Where the Wild Places Are
What are the lessons for conservation at Bates-Morse Mountain?
by Barbara St. John Vickery ’83
Maine’s rugged landforms, ancient rocks, and vast green forests suggest permanence. But in fact, this land and the life it supports are in constant flux. Take Morse Mountain, the roughly 700-acre tract centered on a spine of granitic rock, facing the open Atlantic.
The long shore currents of the counter-clockwise gyre of the Gulf of Maine continually bring in tons of fine sand long ago deposited at the mouth of the Kennebec River to the east to build and replenish the long beach. This beach forms a barrier across the two valleys that flank the mountain, allowing them to fill in over recent millennia as salt marshes. Through these marshes meander the tidal inlets of the Morse and Sprague rivers.
We expect cyclic changes in our environment: daily tidal cycles, phases of the moon, the seasons.
When we get to know one natural place we also notice annual fluctuations, such as the mouth of the Morse River whiplashing across the beach, changing location from year to year. The dunes are cut back and advance again; a big storm even kills the pitch pines in the back dunes with salt spray.
Stretching our minds, we can imagine and believe in unwitnessed changes. Mountains being built and eroding away over millions of years. Species evolving, diverging, becoming many or extinct. The great auks that only centuries ago swam these shores, the wooly mammoths that lumbered over a coastal plain beside the continental ice, or the plesiosaurs of the carboniferous swamps.
Less than 10,000 years ago, Morse Mountain looked like tundra barren, scoured clean by mile-deep ice, ready for new life. Probably caribou grazed here. In the last three centuries, people brought wholesale changes to the land. Farmers in southern Maine cleared the forests Longfellow’s forest primeval, “the murmuring pines and the hemlocks, bearded with moss.” By the 19th century meadowlarks flourished, hermit thrushes did not. First wolves, then cougars, wolverines, and finally moose were driven from southern Maine. But, most of the farmers gave up trying to get anything out of our comparatively infertile, stony soils long ago, especially after one of those annual aberrations 1816, the year of no summer, when there was frost or snow in every month of the year and moved west, leaving the resilient forests to regrow around the stone walls.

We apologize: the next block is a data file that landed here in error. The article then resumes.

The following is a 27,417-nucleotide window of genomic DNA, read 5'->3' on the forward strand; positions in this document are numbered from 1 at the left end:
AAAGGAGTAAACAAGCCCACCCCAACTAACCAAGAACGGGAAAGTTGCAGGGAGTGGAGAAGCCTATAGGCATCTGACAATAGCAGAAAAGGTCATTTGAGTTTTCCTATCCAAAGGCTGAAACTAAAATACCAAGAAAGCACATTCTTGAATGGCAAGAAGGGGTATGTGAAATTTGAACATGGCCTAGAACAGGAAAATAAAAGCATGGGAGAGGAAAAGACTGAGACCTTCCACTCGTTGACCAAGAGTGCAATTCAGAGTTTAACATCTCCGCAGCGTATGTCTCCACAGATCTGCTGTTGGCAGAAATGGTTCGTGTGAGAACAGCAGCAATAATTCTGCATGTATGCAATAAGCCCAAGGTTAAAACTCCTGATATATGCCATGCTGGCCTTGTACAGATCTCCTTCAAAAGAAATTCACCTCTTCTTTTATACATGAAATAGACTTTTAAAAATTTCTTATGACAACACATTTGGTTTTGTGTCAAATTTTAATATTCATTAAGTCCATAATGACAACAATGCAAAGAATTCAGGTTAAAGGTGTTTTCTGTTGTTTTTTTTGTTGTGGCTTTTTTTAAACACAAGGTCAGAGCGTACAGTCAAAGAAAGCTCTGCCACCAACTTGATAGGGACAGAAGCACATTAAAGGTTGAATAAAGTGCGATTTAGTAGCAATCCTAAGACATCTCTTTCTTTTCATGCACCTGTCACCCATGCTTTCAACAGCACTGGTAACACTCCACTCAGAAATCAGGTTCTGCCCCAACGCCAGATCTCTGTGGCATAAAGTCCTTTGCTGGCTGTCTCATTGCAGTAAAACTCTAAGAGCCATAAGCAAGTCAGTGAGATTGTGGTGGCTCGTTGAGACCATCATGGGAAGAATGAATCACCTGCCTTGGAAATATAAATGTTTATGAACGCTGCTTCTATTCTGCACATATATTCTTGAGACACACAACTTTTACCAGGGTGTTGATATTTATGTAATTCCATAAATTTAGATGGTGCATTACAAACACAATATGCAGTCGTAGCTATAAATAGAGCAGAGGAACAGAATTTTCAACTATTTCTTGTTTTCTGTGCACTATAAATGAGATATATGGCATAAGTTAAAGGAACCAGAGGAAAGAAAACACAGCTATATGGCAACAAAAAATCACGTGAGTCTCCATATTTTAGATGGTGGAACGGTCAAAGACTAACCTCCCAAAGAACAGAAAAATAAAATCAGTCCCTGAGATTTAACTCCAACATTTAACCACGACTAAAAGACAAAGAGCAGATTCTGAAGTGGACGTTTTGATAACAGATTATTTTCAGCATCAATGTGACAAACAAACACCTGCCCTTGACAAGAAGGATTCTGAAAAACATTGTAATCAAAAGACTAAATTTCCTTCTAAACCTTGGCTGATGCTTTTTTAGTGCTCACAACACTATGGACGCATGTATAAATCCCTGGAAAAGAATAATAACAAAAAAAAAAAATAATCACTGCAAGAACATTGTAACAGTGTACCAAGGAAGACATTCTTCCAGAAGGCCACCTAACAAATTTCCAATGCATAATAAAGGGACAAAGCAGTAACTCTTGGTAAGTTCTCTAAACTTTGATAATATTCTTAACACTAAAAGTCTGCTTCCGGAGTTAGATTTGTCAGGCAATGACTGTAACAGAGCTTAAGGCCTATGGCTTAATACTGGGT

Today, Maine is more forested than it has been in the last 200 years. Moose and thrush have returned. Birds dependent on early successional habitats (that is, ones in transition) are the ones in steady decline. But as new houses and roads perforate the forest canopy to the point of fine lace all over southern Maine and around Morse Mountain, what creatures will survive this subtle but permanent and pervasive change? If extinction is natural and change is ubiquitous, what are the lessons for conservation? Should we intervene in the fate of the piping plover, always scarce on Maine beaches? Or focus on the still abundant flocks of sandpipers? What should be our response and responsibility to changes we humans add to natural ones?